Moreover, businesses, churches, libraries, and the like can remain in place indefinitely into the future and serve as anchors across the generations. A particular person living in a particular home cannot do that. Those who were closed to them may remember their house as "the house where Mrs. Baumgartner used to live," but that doesn't spread out too far as second-hand or third-hand knowledge, and will not be understood by future generations who don't know who Mrs. Baumgartner was to begin with. But they all may have worshiped in the same church, spent summer days in the same pool, and eaten at the same mom & pop cafeteria across the street.

July 22, 2015

The Trump phenomenon

Finally, a populist candidate speaking truth to power. His campaign has only started to take off, so there will be plenty of interesting developments ahead. Here are a few observations so far.

There's always a worry with populist candidates that they'll back down or water things down once they're in office. Not with Trump, who is not a career politician. Being a winner to a politician means getting elected to the highest possible office for the longest possible time. Whether you do a terrible job or not doesn't matter.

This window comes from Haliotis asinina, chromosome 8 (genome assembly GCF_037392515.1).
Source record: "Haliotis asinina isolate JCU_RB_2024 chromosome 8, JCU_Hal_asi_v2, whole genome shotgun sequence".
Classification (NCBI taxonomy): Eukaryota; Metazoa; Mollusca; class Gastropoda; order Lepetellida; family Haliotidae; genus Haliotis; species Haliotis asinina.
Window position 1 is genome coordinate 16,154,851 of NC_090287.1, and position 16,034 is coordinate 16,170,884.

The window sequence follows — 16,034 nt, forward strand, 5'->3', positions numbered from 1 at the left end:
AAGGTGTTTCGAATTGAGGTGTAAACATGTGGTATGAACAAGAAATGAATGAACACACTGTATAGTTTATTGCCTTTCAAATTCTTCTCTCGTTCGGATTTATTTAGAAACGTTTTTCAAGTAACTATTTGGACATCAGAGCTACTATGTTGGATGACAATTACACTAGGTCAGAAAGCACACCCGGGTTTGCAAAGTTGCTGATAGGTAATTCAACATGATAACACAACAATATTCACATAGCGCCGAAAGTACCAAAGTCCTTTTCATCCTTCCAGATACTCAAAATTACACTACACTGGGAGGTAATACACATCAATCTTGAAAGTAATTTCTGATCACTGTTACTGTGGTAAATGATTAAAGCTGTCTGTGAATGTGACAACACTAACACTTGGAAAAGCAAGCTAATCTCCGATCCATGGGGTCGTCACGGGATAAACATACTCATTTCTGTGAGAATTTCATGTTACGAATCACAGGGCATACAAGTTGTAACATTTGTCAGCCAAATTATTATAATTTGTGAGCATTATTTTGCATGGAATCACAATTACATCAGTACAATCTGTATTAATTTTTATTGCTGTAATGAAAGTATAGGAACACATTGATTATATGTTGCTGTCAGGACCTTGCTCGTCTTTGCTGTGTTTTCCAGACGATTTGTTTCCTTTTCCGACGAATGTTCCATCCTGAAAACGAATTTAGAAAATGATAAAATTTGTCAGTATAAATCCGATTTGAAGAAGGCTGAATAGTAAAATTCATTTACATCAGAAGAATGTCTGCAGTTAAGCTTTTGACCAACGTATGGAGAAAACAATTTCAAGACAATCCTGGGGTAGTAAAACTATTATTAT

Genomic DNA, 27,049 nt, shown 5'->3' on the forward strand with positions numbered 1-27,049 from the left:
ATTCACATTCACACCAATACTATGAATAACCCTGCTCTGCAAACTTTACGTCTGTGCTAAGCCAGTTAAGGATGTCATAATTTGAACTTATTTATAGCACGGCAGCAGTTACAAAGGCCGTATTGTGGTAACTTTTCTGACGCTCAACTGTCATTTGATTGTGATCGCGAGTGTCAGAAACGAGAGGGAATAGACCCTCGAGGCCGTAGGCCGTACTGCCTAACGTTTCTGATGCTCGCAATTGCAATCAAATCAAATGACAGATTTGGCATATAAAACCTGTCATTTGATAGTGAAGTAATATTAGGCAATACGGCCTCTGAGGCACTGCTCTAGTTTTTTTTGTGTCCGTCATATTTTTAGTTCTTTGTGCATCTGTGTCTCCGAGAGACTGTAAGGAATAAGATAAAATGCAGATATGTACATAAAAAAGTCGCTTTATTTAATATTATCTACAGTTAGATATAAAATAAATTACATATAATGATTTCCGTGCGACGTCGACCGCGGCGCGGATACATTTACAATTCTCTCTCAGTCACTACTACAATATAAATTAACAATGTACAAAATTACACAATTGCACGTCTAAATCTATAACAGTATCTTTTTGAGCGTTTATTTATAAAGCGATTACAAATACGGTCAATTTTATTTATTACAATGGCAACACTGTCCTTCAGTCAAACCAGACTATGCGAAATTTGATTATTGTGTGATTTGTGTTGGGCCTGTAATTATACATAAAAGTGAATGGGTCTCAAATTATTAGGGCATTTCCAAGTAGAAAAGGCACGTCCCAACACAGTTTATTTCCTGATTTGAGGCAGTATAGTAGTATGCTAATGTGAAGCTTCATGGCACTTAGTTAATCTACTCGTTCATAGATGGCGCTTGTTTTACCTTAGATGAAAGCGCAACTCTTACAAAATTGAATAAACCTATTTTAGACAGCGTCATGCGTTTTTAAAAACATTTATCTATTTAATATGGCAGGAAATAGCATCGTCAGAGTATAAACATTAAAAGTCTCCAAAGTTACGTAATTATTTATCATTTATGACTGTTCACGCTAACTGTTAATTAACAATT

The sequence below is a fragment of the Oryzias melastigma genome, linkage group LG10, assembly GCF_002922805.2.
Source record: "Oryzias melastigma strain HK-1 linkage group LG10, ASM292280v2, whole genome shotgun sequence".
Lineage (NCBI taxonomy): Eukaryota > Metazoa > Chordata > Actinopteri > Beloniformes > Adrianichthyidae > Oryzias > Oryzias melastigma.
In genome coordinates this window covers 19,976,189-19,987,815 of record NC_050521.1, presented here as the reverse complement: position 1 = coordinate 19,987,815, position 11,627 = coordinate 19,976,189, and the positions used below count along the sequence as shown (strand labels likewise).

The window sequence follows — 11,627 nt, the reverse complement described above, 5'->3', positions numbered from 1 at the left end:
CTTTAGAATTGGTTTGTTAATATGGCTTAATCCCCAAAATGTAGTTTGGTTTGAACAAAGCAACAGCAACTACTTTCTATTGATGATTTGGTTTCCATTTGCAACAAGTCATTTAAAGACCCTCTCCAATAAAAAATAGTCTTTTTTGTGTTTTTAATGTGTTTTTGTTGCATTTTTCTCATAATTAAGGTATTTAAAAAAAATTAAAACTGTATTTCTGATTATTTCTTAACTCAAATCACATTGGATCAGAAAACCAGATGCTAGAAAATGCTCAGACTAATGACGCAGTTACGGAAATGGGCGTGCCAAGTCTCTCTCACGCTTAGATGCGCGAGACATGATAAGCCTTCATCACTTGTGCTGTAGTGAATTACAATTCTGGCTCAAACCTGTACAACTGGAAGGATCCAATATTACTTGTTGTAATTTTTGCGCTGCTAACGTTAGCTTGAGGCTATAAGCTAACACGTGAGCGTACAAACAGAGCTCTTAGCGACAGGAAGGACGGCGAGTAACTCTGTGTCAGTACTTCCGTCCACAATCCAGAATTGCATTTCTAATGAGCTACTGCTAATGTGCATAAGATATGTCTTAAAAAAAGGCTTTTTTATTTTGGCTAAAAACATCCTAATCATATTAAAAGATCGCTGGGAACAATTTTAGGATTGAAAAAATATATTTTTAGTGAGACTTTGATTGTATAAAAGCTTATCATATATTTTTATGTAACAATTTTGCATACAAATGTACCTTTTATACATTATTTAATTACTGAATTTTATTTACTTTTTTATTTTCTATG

Trump has little room left to climb on the status pyramid — why not shoot for leader of the free world? Well, what kind of status boost would it be to rule over an increasingly third-world shithole of a country? It would be an embarrassment. Trump's ego works in our favor, since he couldn't stand being known as the leader of a loser country, which is what we're going to wind up as if current trends continue. His megalomania wouldn't be satisfied until he made the nation something worth bragging about again.

Even if he ends up not winning the Presidency, his assault on PC bullshit of all types will have tremendous immediate results. It's like those classic experiments on conformity that Solomon Asch ran. You're asked which of two lines is longer, and one is very obviously longer than the other. However, before you get to answer, about a dozen other people give the wrong answer. Faced with the pressure of sticking out, a good portion of people (by no means all) will quietly go along with the wrong answer.